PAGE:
Antigenic diversity in Theileria parva populations from sympatric cattle and African buffalo analyzed using long read sequencing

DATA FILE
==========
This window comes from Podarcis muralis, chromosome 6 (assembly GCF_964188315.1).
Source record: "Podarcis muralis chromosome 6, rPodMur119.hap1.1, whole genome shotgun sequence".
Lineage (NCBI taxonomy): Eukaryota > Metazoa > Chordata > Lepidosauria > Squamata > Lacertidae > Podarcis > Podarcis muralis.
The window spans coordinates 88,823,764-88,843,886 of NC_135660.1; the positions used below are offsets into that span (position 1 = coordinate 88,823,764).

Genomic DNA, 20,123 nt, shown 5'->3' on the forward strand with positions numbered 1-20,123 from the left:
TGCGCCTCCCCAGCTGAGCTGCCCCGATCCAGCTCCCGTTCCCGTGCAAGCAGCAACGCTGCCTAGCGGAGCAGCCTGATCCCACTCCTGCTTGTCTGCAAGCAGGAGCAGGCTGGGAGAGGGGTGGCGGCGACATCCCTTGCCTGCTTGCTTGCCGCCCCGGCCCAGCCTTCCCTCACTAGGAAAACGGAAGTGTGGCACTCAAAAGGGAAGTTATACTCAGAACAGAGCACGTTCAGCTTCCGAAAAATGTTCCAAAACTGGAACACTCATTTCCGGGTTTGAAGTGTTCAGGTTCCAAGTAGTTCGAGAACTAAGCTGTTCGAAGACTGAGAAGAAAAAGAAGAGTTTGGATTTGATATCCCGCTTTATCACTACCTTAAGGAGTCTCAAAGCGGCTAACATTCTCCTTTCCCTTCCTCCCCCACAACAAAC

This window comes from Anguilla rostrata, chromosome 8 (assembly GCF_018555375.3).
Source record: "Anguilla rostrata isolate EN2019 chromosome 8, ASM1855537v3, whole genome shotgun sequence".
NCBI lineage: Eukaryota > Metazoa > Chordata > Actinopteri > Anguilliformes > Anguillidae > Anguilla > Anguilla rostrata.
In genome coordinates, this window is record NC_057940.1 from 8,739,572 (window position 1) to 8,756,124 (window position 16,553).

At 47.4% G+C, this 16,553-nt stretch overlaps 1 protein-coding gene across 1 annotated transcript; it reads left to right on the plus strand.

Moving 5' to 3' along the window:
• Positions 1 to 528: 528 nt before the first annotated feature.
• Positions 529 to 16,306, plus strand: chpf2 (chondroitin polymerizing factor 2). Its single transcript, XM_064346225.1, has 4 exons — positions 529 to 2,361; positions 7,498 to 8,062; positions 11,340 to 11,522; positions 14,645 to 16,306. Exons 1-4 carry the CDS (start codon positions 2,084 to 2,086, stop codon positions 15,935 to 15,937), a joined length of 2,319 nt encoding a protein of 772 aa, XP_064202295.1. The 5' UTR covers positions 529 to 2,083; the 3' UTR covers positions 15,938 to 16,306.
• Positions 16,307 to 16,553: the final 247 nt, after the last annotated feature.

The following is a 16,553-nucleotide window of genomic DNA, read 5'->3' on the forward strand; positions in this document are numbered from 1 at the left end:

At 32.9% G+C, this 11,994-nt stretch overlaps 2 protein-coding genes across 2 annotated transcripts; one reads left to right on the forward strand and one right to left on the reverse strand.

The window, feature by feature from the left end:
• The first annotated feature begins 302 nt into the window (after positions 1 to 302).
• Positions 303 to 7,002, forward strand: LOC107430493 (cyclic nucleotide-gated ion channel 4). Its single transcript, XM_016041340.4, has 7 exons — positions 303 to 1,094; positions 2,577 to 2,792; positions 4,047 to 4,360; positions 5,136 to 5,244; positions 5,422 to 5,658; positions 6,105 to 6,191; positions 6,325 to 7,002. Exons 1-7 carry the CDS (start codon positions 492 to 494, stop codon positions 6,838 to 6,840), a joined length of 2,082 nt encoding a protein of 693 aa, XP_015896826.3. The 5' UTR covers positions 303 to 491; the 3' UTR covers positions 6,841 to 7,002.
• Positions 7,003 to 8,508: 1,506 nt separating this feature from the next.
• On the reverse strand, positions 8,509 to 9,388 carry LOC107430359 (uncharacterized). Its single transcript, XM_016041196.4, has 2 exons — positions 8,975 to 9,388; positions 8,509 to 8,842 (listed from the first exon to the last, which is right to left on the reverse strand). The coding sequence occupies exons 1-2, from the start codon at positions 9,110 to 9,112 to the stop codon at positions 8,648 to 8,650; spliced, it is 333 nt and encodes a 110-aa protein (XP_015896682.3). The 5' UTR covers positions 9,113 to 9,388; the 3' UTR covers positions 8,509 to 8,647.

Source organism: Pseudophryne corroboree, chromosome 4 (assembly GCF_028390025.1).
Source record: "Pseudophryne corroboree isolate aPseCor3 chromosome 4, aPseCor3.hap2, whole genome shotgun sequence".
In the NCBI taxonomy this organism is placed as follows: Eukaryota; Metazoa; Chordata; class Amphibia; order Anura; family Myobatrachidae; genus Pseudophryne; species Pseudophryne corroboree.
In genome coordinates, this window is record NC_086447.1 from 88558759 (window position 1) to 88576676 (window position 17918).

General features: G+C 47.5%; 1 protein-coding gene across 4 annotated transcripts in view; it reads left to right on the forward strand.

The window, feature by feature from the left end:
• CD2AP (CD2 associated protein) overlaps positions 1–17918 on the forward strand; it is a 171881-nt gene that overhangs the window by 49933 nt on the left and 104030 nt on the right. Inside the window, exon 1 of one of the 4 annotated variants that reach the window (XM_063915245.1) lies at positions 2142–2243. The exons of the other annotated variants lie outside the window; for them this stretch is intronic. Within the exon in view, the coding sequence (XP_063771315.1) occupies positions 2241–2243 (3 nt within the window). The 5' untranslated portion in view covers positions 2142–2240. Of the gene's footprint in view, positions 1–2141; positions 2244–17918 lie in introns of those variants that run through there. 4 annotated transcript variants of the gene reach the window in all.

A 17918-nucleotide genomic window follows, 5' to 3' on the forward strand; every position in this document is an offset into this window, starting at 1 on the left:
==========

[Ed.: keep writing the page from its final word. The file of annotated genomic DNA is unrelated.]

East Coast fever (ECF) in cattle is caused by the Apicomplexan protozoan parasite Theileria parva, transmitted by the three-host tick Rhipicephalus appendiculatus. The African buffalo (Syncerus caffer) is the natural host for T. parva but does not suffer disease, whereas ECF is often fatal in cattle. The genetic relationship between T. parva populations circulating in cattle and buffalo is poorly understood, and has not been studied in sympatric buffalo and cattle. This study aimed to determine the genetic diversity of T. parva populations in cattle and buffalo, in an area where livestock co-exist with buffalo adjacent to the Serengeti National Park, Tanzania. Three T. parva antigens (Tp1, Tp4, and Tp16), known to be recognized by CD8+ and CD4+ T cells in immunized cattle, were used to characterize genetic diversity of T. parva in cattle (n = 126) and buffalo samples (n = 22). Long read (PacBio) sequencing was used to generate full or near-full length allelic sequences. Patterns of diversity were similar across all three antigens, with allelic diversity being significantly greater in buffalo-derived parasites compared to cattle-derived (e.g., for Tp1 median cattle allele count was 9, and 81.5 for buffalo), with very few alleles shared between species (8 of 651 alleles were shared for Tp1). Most alleles were unique to buffalo with a smaller proportion unique to cattle (412 buffalo unique vs. 231 cattle-unique for Tp1). There were indications of population substructuring, with one allelic cluster of Tp1 representing alleles found in both cattle and buffalo (including the TpM reference genome allele), and another containing predominantly only alleles deriving from buffalo. These data illustrate the complex interplay between T. parva populations in buffalo and cattle, revealing the significant genetic diversity in the buffalo T. parva population, the limited sharing of parasite genotypes between the host species, and highlight that a subpopulation of T. parva is maintained by transmission within cattle. The data indicate that fuller understanding of buffalo T. parva population dynamics is needed, as only a comprehensive appreciation of the population genetics of T. parva populations will enable assessment of buffalo-derived infection risk in cattle, and how this may impact upon control measures such as vaccination.